WASHINGTON -- A key report from House Democrats has all but ruled out the idea of voting remotely during the coronavirus outbreak, but there is growing support for the idea in the Senate, where one member has tested positive for COVID-19.
A report released late Monday by Democrats on the House Rules Committee found that voting remotely would raise legal questions over whether that constituted a House "meeting," as specified in the Constitution, and would risk a court challenge to any legislation approved during such a process.
But 17 senators from both parties support voting remotely, including progressive Sens. Bernie Sanders, I-Vt., and Elizabeth Warren, D-Mass., and conservative Sens. Kevin Cramer, R-N.D., and Lindsey Graham, R-S.C.
Congress developed contingency plans to conduct its work in a different location after the 9/11 attacks, but lawmakers have never considered how to keep the legislative branch functioning when its members are spread across the country.
The House is currently in recess and it's unclear when lawmakers will return to Washington. House Speaker Nancy Pelosi, D-Calif., is hoping to pass the proposed $2 trillion economic stimulus plan by unanimous consent, without having to bring members back for a vote.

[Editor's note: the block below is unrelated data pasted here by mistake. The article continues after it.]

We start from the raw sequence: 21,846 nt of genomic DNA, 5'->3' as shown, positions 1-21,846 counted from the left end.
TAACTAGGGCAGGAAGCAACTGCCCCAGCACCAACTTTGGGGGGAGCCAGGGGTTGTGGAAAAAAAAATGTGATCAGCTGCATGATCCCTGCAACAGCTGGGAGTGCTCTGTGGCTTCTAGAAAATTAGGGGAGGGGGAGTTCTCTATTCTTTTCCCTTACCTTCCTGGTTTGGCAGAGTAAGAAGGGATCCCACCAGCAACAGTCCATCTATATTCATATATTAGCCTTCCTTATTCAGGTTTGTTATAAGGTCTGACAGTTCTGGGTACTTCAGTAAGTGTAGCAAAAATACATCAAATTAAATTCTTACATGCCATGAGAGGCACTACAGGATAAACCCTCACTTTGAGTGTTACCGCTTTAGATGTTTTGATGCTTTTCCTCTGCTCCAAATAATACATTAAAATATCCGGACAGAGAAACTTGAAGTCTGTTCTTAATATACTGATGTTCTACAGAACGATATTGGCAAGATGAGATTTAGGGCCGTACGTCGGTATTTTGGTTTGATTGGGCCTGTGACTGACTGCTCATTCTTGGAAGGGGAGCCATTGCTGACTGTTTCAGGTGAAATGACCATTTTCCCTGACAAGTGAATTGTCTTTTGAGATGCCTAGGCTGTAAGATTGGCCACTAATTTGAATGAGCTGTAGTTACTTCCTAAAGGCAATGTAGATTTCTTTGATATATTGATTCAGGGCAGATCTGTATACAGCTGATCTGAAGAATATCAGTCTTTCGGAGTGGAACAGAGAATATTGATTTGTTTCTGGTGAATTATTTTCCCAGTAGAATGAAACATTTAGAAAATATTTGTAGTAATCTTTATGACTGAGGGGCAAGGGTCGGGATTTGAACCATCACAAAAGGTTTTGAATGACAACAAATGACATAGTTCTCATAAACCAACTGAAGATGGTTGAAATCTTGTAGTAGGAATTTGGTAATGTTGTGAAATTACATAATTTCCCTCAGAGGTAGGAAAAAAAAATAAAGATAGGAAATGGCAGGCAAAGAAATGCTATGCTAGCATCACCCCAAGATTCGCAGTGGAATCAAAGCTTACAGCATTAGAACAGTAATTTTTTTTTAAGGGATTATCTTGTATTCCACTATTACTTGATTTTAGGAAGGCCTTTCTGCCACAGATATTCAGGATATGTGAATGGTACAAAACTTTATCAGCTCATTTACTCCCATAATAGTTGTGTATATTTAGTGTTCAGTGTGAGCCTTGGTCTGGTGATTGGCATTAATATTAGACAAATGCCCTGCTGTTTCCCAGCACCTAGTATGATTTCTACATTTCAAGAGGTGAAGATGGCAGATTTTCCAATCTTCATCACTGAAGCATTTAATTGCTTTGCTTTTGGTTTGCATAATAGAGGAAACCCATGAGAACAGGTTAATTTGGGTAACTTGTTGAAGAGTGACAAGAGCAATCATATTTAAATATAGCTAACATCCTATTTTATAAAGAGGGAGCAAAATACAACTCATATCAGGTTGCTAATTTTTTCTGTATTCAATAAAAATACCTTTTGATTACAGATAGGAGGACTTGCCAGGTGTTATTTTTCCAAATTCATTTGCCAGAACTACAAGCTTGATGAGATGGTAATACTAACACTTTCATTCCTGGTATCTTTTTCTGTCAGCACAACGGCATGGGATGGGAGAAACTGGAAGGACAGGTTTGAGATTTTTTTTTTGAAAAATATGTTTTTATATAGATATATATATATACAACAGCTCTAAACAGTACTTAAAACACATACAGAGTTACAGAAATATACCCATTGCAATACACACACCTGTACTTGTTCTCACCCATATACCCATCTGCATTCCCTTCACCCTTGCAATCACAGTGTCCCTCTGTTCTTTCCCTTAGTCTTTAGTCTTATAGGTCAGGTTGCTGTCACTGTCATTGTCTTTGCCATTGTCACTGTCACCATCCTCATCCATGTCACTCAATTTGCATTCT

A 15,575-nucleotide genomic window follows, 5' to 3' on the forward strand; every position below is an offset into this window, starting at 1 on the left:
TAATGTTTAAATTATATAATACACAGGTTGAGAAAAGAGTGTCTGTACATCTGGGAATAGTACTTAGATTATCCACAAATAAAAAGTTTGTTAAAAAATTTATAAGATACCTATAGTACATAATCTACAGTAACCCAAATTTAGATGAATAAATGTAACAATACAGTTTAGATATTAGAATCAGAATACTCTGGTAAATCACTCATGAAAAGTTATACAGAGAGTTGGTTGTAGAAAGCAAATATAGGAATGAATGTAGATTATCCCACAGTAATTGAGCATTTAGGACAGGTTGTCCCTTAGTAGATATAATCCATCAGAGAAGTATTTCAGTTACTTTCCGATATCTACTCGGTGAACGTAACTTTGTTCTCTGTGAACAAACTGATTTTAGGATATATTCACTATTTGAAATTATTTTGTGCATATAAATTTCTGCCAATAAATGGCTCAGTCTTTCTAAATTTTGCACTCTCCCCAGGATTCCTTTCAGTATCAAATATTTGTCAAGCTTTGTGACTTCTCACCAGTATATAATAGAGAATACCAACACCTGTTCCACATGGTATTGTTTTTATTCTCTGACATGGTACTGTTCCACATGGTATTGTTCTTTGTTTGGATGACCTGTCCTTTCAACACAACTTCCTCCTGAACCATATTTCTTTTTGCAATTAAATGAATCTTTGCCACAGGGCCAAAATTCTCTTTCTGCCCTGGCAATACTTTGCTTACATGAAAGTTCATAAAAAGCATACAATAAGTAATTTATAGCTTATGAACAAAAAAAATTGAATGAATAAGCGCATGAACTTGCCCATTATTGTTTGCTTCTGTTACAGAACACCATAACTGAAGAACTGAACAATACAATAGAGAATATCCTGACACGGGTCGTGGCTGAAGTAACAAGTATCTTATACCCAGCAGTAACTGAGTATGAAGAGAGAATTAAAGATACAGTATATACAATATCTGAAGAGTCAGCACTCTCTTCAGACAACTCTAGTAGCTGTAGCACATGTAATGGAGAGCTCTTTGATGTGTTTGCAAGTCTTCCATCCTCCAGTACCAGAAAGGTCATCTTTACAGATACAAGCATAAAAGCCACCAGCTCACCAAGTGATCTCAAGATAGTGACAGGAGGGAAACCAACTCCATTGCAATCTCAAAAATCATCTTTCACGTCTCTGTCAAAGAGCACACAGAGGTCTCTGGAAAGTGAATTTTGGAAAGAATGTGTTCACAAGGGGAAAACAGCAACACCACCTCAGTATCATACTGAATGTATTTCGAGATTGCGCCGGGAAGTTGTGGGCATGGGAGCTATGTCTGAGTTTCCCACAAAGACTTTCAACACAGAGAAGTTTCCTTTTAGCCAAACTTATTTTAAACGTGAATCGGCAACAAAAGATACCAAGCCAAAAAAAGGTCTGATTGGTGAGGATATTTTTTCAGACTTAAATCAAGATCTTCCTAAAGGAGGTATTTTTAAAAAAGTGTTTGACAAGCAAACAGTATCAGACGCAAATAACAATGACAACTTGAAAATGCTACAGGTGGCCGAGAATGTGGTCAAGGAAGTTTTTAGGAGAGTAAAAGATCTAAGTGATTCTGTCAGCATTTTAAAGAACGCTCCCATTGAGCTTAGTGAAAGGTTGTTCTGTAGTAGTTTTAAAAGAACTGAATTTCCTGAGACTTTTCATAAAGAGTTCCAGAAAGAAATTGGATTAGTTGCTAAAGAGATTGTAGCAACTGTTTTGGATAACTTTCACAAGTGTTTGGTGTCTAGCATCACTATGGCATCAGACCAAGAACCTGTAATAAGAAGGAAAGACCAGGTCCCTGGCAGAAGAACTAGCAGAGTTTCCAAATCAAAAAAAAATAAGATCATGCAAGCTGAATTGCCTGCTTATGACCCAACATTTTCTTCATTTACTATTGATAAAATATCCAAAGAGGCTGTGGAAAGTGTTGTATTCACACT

"There are serious constitutional, technological and security concerns about" remote voting, Pelosi said on MSNBC. "They can be addressed, but for right now, we're just working very hard to get unanimous consent so we can get this bill done, and then consider what the options are later."
The downside of that procedure is that any single lawmaker can block the measure -- as long as he or she is standing in the House chamber when they do so.
Senators are also eager to return to their states, particularly after Sen. Rand Paul, R-Ky., tested positive for COVID-19.
The question will only grow more pressing in coming weeks if Congress is needed to approve further stimulus bills and restrictions or reductions on domestic air travel make flying to Washington difficult.
But leaders in both chambers have shown opposition to changing the long-standing rules of Congress that require lawmakers to be present to cast votes. The Senate has been particularly averse. Its rules don't even allow senators to have cellphones and laptops on the floor.